She was not only loath to retire but proclaimed the fact. In 1977, she testified before the House Select Committee on Aging, saying, "It's like slavery. First you're allowed to work. Then you're not. As the great baseball player Satchel Paige once said, 'How old would you be if you didn't know how old you were?'"

Miss Gordon was born in Quincy, Mass. Her father was a shop foreman and retired sea captain. Her mother bartered sewing for the young daughter's piano lessons and accompanied her to Boston stage entrances, where she sought jobs. Finally, Miss Gordon broke the news to her father that she wanted to travel to New York and become an actress.

His less-than-ecstatic reaction to these tidings, according to Miss Gordon, was to ask " 'What makes you think you've got the stuff?' " She said that her father had hoped she would become a physical education teacher but "I wanted to do something a little more sexy than that."

In 1914, with $50 pinned to her corset, Miss Gordon arrived in New York to enter the American Academy of Dramatic Arts and, she hoped, to become a star. She fell in love with the city and considered herself a New Yorker for ever after.

"We're tough, and I can't tell ya how I admire people who are tough. People go, they dodge the cars, brakes screech, the taxi drivers yell. It's a challenge. You don't relax. You don't sit back, and you don't take it easy. That's New York and I love it," she once told an interviewer.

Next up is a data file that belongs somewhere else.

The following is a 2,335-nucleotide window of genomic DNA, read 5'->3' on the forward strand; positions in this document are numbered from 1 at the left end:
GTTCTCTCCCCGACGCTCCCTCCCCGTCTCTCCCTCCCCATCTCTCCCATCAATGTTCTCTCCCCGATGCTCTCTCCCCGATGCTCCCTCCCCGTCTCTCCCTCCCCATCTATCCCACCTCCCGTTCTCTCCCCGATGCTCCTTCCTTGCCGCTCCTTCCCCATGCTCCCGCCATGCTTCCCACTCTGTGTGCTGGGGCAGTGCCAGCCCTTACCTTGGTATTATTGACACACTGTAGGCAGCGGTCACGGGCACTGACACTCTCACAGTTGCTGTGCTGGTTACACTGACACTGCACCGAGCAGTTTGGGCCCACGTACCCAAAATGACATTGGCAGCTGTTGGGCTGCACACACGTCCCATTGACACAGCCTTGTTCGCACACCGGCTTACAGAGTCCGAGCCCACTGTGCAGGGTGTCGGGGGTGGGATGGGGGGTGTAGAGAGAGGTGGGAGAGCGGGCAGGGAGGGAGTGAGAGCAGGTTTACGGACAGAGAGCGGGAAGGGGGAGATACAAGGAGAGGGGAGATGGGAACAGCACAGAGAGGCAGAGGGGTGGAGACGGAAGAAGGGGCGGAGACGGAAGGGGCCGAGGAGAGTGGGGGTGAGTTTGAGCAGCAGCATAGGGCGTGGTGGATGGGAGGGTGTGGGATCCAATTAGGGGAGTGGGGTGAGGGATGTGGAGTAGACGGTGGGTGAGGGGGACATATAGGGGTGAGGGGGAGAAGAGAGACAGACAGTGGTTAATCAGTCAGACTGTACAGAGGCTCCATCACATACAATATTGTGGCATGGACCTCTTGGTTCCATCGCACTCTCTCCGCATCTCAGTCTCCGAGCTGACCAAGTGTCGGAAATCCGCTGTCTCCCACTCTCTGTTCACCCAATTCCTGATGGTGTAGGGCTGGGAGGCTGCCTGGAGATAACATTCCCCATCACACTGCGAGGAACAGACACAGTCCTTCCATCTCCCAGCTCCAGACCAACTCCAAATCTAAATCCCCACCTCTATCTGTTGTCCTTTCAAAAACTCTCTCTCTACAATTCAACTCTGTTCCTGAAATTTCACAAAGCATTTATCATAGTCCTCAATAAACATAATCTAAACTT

If Miss Gordon loved New York and loved acting, it took time for that love to be returned. Her instructors suggested she did not really have the abilty to become accomplished, let alone exceptional. Indeed, critics continued to spot rough spots in her work and she continued to work on her technique for years.

But she persevered. "The will to succeed, that is half the battle. I hadn't any illusions about my ability; I only thought if other people could learn to act, I could," she explained.

Her acting was first critically noticed in 1915, when she played Nibs in a Maude Adams' Christmas revival of "Peter Pan." About this time she also played taxi dancer in Irene and Vernon Castle's first film, earning $1.25 a day and two ham sandwiches.

She was playing the "baby-talk girl" in Booth Tarkington's "Seventeen" when she met her first husband, Gregory Kelly. She said that he taught her to act. The two often appeared together on the stage in a stock company they owned in Indiana. He received the better reviews. The marriage, which took place in 1918, ended with his death in 1927.

It was in the 1930s that Ruth Gordon emerged into the front ranks. Her roles ranged from what some critics called the "delicious moron" she had played in the 1920s, to sweetly poisonous characters and shrewd historical figures.

She first appeared on the London stage, at the Old Vic, in October 1936 as Mrs. Pinchwife in "The Country Wife," a 17th century bawdy classic. Few British critics thought an American could pull it off, but the production broke box-office records and later ran in New York. By the 1940s, critics were comparing her to Helen Hayes, one critic writing that while Miss Hayes was the deeper actress, Miss Gordon was the wittier.

She is survived by her husband.